Malignant neoplasms are consistently among the top four leading causes of death in all age groups in the United States, despite a concerted effort toward developing novel therapeutic approaches . Our understanding of and therapeutic strategy for treating each of these neoplastic diseases have been improved through decades of research on the genetics, signaling pathways, and cellular biology that govern tumor cell initiation, progression and maintenance. Much of this work has concentrated on post-translational modifications and abnormalities at the DNA level, including point mutations, amplifications/ deletions, and chromosomal translocations, and how these aberrant events affect the expression and function of protein-coding genes. Only recently has a novel class of conserved gene regulatory molecules been identified as a major contributor to malignant neoplastic disease. This review focuses on how these small non-coding RNA molecules, termed microRNAs (miRNAs), can function as oncogenes or tumor suppressors, and how the misexpression of miRNAs and dysregulation of factors that regulate miRNAs contribute to the tumorigenic process. Specific focus is given to more recently discovered regulatory mechanisms that go awry in cancer, and how these changes alter miRNA expression, processing, and function. © 2014 Elsevier Ltd.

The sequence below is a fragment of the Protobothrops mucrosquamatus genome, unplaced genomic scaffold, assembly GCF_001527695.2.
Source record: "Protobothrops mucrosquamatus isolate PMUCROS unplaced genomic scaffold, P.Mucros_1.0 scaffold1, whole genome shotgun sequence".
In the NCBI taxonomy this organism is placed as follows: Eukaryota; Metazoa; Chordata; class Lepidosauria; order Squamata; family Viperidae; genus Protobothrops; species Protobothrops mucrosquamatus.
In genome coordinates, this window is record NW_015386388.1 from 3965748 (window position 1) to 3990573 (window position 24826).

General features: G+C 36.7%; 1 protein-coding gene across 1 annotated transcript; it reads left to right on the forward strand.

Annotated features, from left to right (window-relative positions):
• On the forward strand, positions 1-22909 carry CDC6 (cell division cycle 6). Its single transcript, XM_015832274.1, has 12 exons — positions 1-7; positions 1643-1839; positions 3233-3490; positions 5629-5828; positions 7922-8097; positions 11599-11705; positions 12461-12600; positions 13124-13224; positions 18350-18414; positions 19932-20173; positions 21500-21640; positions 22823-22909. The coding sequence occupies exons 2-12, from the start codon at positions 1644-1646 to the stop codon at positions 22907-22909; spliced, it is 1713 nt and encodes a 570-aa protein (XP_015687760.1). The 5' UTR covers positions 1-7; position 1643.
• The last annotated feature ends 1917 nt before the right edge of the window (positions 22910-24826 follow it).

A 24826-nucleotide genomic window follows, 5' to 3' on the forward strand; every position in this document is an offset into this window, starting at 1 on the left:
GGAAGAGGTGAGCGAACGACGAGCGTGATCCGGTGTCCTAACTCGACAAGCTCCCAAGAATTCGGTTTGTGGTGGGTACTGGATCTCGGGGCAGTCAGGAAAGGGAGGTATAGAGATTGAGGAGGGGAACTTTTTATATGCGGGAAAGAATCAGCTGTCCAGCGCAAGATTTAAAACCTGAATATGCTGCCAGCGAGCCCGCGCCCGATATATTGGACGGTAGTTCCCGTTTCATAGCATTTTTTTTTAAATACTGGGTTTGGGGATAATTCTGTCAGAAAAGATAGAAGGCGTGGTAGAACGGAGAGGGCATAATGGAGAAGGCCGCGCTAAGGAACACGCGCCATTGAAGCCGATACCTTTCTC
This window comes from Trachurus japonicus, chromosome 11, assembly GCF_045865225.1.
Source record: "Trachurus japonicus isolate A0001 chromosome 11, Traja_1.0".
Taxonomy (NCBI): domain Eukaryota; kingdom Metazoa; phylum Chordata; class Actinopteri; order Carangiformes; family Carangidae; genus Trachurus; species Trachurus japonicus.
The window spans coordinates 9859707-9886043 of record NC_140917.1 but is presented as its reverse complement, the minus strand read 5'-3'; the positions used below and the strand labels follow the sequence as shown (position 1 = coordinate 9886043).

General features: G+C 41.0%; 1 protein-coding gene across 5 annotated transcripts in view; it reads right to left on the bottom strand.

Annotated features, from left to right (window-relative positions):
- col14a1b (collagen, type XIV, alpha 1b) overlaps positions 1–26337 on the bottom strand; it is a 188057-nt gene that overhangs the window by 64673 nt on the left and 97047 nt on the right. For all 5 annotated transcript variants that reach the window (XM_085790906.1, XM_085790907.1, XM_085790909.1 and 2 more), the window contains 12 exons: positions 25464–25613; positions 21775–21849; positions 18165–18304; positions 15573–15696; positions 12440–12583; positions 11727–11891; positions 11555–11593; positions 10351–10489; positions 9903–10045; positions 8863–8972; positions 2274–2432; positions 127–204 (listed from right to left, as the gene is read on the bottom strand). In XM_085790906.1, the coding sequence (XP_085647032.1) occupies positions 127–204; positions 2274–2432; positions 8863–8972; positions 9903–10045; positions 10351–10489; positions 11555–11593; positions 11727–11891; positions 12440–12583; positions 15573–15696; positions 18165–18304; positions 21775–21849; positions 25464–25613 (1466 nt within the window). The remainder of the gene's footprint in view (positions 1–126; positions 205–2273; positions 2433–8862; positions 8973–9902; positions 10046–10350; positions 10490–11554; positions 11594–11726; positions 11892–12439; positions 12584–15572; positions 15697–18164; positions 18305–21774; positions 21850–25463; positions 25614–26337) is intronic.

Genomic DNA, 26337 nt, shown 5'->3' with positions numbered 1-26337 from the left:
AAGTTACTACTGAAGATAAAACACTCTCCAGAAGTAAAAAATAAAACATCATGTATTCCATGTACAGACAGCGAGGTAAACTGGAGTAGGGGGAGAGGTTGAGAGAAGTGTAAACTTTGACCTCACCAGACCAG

Adams, B. D., Kasinski, A. L., & Slack, F. J. (2014, August 18). Aberrant regulation and function of microRNAs in cancer. Current Biology. Cell Press. https://doi.org/10.1016/j.cub.2014.06.043